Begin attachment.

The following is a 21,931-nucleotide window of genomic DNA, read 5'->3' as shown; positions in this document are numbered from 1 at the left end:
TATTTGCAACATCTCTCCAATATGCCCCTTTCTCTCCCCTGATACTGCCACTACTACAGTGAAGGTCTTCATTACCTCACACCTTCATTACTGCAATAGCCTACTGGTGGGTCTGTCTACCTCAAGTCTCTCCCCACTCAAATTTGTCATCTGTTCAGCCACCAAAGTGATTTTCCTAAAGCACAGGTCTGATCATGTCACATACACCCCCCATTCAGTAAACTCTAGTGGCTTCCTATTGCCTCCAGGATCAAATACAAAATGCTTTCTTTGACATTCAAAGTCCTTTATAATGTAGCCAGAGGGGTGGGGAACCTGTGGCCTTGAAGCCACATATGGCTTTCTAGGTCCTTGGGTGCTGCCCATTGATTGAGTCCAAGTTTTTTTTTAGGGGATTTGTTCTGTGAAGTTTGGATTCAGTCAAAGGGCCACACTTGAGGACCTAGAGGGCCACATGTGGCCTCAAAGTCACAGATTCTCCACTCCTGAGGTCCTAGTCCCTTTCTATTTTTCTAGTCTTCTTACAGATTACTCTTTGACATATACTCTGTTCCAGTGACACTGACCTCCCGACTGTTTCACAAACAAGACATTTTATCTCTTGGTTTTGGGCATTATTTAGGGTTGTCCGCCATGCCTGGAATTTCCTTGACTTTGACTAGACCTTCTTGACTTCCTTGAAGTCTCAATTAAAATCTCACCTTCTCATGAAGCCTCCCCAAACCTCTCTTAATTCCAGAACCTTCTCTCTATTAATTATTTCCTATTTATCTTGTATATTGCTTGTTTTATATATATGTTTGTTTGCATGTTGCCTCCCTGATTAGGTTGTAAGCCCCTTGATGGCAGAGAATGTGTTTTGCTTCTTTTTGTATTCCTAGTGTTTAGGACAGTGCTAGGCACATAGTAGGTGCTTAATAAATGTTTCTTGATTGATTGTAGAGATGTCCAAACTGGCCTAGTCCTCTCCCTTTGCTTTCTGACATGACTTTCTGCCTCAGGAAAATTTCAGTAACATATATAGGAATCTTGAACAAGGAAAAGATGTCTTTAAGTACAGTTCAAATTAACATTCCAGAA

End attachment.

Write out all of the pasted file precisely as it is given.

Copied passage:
The following is a 21,931-nucleotide window of genomic DNA, read 5'->3' as shown; positions in this document are numbered from 1 at the left end:
TATTTGCAACATCTCTCCAATATGCCCCTTTCTCTCCCCTGATACTGCCACTACTACAGTGAAGGTCTTCATTACCTCACACCTTCATTACTGCAATAGCCTACTGGTGGGTCTGTCTACCTCAAGTCTCTCCCCACTCAAATTTGTCATCTGTTCAGCCACCAAAGTGATTTTCCTAAAGCACAGGTCTGATCATGTCACATACACCCCCCATTCAGTAAACTCTAGTGGCTTCCTATTGCCTCCAGGATCAAATACAAAATGCTTTCTTTGACATTCAAAGTCCTTTATAATGTAGCCAGAGGGGTGGGGAACCTGTGGCCTTGAAGCCACATATGGCTTTCTAGGTCCTTGGGTGCTGCCCATTGATTGAGTCCAAGTTTTTTTTTAGGGGATTTGTTCTGTGAAGTTTGGATTCAGTCAAAGGGCCACACTTGAGGACCTAGAGGGCCACATGTGGCCTCAAAGTCACAGATTCTCCACTCCTGAGGTCCTAGTCCCTTTCTATTTTTCTAGTCTTCTTACAGATTACTCTTTGACATATACTCTGTTCCAGTGACACTGACCTCCCGACTGTTTCACAAACAAGACATTTTATCTCTTGGTTTTGGGCATTATTTAGGGTTGTCCGCCATGCCTGGAATTTCCTTGACTTTGACTAGACCTTCTTGACTTCCTTGAAGTCTCAATTAAAATCTCACCTTCTCATGAAGCCTCCCCAAACCTCTCTTAATTCCAGAACCTTCTCTCTATTAATTATTTCCTATTTATCTTGTATATTGCTTGTTTTATATATATGTTTGTTTGCATGTTGCCTCCCTGATTAGGTTGTAAGCCCCTTGATGGCAGAGAATGTGTTTTGCTTCTTTTTGTATTCCTAGTGTTTAGGACAGTGCTAGGCACATAGTAGGTGCTTAATAAATGTTTCTTGATTGATTGTAGAGATGTCCAAACTGGCCTAGTCCTCTCCCTTTGCTTTCTGACATGACTTTCTGCCTCAGGAAAATTTCAGTAACATATATAGGAATCTTGAACAAGGAAAAGATGTCTTTAAGTACAGTTCAAATTAACATTCCAGAA